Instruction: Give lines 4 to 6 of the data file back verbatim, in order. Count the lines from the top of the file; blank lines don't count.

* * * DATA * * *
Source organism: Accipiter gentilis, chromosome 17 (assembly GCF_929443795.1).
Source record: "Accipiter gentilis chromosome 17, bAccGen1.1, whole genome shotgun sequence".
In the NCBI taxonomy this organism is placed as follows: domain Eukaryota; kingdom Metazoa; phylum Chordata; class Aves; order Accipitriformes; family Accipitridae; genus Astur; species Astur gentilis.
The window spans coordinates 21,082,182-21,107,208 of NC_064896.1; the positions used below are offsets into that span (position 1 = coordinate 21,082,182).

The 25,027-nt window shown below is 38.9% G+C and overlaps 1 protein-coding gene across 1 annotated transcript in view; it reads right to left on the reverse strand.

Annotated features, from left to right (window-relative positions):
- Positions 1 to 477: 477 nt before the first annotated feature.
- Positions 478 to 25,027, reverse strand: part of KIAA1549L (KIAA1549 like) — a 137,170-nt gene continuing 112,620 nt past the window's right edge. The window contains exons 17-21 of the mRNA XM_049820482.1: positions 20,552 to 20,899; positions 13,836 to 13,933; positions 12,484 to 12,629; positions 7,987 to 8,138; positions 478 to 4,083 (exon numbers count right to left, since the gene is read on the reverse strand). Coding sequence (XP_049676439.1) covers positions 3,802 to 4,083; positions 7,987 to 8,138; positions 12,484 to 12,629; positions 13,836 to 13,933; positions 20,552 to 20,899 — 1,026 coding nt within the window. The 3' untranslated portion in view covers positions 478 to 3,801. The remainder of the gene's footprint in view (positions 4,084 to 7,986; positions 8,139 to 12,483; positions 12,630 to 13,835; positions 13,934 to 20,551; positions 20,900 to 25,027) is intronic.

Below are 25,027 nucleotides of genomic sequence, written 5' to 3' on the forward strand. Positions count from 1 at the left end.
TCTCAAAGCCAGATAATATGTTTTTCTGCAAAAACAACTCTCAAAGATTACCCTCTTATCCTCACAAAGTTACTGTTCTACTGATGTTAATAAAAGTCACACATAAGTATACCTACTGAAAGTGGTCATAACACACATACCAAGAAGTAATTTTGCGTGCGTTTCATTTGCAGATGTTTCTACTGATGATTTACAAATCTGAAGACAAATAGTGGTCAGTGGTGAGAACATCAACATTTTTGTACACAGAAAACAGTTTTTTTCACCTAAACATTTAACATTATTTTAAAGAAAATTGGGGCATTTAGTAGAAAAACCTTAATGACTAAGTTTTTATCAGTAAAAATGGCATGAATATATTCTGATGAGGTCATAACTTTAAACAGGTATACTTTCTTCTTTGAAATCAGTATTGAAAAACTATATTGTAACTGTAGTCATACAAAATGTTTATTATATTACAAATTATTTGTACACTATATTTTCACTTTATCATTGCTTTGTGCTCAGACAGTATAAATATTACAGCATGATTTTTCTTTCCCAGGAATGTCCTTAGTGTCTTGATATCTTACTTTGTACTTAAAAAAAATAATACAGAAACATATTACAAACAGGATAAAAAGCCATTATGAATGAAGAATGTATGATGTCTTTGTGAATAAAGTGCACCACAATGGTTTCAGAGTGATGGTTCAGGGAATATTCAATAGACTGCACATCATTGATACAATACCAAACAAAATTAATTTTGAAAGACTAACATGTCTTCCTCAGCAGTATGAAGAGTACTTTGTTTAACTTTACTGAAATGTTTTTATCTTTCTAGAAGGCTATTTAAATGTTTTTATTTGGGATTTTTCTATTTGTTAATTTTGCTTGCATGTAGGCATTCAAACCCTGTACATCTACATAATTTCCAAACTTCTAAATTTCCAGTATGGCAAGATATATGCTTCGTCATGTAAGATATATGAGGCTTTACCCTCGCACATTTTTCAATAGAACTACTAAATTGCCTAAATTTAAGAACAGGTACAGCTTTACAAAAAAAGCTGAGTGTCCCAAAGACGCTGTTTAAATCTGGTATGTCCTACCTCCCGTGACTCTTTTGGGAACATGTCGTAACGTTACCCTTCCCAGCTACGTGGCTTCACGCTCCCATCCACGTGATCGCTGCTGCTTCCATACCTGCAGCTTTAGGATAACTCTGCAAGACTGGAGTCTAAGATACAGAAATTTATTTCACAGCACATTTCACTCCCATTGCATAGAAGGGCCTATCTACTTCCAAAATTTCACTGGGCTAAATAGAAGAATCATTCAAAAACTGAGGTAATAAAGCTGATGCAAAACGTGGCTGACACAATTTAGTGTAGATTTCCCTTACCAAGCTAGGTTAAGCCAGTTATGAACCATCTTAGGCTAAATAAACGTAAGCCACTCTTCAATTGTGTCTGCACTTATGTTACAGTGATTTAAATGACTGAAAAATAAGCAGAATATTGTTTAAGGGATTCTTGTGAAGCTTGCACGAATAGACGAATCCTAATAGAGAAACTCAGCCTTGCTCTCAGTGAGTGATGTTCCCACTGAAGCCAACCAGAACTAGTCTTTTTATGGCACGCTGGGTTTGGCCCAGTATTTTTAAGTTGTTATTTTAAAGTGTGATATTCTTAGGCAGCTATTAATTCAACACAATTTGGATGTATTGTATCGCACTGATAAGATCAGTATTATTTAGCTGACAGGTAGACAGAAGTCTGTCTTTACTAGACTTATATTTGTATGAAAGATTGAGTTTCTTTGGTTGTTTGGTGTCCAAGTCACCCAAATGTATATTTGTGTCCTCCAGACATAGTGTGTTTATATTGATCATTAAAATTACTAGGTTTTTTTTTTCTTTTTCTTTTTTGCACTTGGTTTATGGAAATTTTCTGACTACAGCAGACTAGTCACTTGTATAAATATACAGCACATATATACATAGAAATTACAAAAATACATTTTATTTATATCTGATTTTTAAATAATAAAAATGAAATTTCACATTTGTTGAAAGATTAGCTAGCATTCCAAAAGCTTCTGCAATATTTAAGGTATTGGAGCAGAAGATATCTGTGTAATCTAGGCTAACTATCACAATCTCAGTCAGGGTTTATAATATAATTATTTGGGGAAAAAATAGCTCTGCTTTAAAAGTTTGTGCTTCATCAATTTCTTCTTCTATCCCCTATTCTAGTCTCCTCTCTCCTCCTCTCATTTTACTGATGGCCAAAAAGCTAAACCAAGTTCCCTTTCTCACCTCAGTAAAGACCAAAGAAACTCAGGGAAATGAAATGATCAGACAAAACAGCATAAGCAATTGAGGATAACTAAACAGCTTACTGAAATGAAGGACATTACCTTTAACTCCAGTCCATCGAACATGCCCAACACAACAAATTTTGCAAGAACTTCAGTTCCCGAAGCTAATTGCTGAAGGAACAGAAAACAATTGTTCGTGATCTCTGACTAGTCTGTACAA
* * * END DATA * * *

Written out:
The window spans coordinates 21,082,182-21,107,208 of NC_064896.1; the positions used below are offsets into that span (position 1 = coordinate 21,082,182).

The 25,027-nt window shown below is 38.9% G+C and overlaps 1 protein-coding gene across 1 annotated transcript in view; it reads right to left on the reverse strand.

Annotated features, from left to right (window-relative positions):